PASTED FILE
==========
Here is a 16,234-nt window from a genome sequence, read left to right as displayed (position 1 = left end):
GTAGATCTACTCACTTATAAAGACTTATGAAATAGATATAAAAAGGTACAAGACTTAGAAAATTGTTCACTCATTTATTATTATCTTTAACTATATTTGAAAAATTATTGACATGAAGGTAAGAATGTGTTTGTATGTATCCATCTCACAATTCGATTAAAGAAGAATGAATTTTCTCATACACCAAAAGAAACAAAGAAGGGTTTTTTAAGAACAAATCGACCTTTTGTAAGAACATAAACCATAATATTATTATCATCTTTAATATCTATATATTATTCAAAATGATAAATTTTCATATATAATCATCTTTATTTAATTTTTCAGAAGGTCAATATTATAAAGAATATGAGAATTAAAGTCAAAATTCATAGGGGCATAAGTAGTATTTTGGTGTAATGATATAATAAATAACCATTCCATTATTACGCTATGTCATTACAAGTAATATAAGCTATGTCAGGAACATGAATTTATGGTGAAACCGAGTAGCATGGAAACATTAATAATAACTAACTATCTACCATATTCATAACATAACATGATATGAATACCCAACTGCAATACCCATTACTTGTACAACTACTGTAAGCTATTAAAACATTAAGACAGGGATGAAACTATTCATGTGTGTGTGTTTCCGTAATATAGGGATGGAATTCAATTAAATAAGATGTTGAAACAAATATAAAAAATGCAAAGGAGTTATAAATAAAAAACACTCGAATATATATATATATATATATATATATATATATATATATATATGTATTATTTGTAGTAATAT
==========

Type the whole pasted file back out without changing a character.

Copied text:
Here is a 16,234-nt window from a genome sequence, read left to right as displayed (position 1 = left end):
GTAGATCTACTCACTTATAAAGACTTATGAAATAGATATAAAAAGGTACAAGACTTAGAAAATTGTTCACTCATTTATTATTATCTTTAACTATATTTGAAAAATTATTGACATGAAGGTAAGAATGTGTTTGTATGTATCCATCTCACAATTCGATTAAAGAAGAATGAATTTTCTCATACACCAAAAGAAACAAAGAAGGGTTTTTTAAGAACAAATCGACCTTTTGTAAGAACATAAACCATAATATTATTATCATCTTTAATATCTATATATTATTCAAAATGATAAATTTTCATATATAATCATCTTTATTTAATTTTTCAGAAGGTCAATATTATAAAGAATATGAGAATTAAAGTCAAAATTCATAGGGGCATAAGTAGTATTTTGGTGTAATGATATAATAAATAACCATTCCATTATTACGCTATGTCATTACAAGTAATATAAGCTATGTCAGGAACATGAATTTATGGTGAAACCGAGTAGCATGGAAACATTAATAATAACTAACTATCTACCATATTCATAACATAACATGATATGAATACCCAACTGCAATACCCATTACTTGTACAACTACTGTAAGCTATTAAAACATTAAGACAGGGATGAAACTATTCATGTGTGTGTGTTTCCGTAATATAGGGATGGAATTCAATTAAATAAGATGTTGAAACAAATATAAAAAATGCAAAGGAGTTATAAATAAAAAACACTCGAATATATATATATATATATATATATATATATATATATATATATGTATTATTTGTAGTAATAT